Nashville was built on a bend in the Cumberland River; this and other bends in the river have defined the city's expansion over the years. The area referred to as downtown is located on the west side of the Cumberland and is built in a grid pattern. Numbered avenues run parallel to the river on a northwest-southeast axis. Streets perpendicular to the river are named. Though the grid pattern is interrupted by I-40, it remains fairly regular until you get to Vanderbilt University, in the West End area.
For the most part, Nashville is a sprawling modern city. Though there are some areas of downtown that are frequented by pedestrians, the city is primarily oriented toward automobiles. With fairly rapid growth in recent years, the city's streets and highways have been approaching their carrying capacity, and rush hours see plenty of long backups all around the city. The most important things to watch out for when driving around Nashville are the numerous divisions of the interstate highways that encircle the city. If you don't pay very close attention to which lane you're supposed to be in, you can easily wind up heading in the wrong direction.
Main Arteries & Streets -- The main arteries in Nashville radiate from downtown, like spokes on a wheel. Broadway is the main artery through downtown Nashville and leads southwest from the river. Just after crossing I-40, Broadway forks, with the right fork becoming West End Avenue. West End Avenue eventually becomes Harding Road out in the Belle Meade area. If you stay on Broadway (the left fork), the road curves around to the south, becoming 21st Avenue and then Hillsboro Pike.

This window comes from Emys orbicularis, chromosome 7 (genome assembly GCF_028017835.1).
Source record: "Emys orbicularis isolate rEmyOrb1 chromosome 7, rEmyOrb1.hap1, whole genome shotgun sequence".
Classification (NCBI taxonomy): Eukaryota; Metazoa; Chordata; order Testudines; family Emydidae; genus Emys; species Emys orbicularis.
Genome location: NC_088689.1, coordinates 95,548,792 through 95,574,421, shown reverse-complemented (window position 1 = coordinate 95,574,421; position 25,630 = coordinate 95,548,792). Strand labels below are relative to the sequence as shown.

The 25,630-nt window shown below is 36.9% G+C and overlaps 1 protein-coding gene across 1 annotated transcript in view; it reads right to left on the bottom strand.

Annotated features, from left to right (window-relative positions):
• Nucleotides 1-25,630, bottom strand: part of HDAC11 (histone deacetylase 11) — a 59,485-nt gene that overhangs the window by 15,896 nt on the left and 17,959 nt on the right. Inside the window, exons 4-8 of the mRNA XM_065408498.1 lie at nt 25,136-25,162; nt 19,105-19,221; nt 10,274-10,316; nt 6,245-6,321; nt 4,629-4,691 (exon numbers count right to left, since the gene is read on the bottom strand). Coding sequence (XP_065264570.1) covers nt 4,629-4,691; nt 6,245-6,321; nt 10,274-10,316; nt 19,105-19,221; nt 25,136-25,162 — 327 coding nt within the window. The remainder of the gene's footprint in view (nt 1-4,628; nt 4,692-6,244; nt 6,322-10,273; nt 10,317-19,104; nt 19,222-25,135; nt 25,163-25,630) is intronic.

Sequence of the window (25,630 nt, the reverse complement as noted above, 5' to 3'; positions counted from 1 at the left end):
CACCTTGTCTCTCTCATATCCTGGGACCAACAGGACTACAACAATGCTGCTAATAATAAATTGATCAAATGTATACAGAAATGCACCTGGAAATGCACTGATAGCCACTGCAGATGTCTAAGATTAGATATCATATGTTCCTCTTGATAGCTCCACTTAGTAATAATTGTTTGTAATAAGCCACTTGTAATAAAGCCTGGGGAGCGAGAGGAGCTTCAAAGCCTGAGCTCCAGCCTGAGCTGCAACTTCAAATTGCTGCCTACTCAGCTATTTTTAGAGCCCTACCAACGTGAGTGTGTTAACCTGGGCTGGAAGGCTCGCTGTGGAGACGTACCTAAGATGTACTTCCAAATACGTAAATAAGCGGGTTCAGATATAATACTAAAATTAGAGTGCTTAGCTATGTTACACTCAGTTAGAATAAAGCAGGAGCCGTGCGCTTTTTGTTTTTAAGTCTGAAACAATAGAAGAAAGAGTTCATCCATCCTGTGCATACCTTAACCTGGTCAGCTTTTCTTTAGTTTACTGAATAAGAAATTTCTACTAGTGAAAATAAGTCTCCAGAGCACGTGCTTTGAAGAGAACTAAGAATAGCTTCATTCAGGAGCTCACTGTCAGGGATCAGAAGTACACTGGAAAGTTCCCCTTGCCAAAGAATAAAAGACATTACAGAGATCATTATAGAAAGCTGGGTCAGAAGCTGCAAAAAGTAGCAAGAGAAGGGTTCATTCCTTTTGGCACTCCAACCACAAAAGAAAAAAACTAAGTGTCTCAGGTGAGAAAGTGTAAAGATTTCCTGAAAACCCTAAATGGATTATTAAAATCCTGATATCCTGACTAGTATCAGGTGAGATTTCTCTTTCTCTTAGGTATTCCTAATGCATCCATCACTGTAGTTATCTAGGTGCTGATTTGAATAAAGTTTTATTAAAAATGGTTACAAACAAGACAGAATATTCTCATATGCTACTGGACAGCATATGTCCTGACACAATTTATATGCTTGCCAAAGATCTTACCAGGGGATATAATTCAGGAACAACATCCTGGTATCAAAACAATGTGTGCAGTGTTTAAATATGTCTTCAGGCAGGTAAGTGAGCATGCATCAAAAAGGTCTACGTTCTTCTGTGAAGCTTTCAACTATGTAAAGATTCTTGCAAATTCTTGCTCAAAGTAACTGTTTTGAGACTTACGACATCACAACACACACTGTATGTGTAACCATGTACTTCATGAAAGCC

Eighth Avenue is downtown's other main artery and runs roughly north-south. To the north, Eighth Avenue becomes Rosa Parks Boulevard; to the south, it forks, with the right fork becoming Franklin Pike and the left fork becoming Lafayette Road and then Murfreesboro Pike.
There are also several roads that you should become familiar with out in the suburbs. Briley Parkway describes a large loop that begins just south of the airport, runs up the east side of the city through the area known as Music Valley, and then curves around to the west, passing well north of downtown. On the south side of the city, Harding Place connects I-24 on the east with Belle Meade on the west. Don't confuse Harding Place with Harding Road.
Finding an Address -- Nashville's address-numbering system begins downtown, at Broadway and the Cumberland River, and increases as you move away from this point. In the downtown area, and out as far as there are numbered avenues, avenues include either a north or south designation. The dividing line between north and south is the Broadway and West End Avenue corridor.
Street Maps -- You can get a map of the city from the Nashville Convention & Visitors Bureau Visitors Center, Fifth Avenue and Broadway (tel. 615/780-9401), which is located below the radio tower of the Sommet Center. Maps can also be obtained in many hotel lobbies and at the Airport Welcome Center (tel. 615/275-1675), on the baggage-claim level at the Nashville International Airport.
If you happen to be a member of AAA, you can get free maps of Nashville and Tennessee from your local AAA office or from the Nashville office at 2501 Hillsboro Rd., Ste. 1 (tel. 615/297-7700). They're open Monday to Friday 8:30am to 5:30pm and Saturday 9am to 1pm.
Note: This information was accurate when it was published, but can change without notice. Please be sure to confirm all rates and details directly with the companies in question before planning your trip.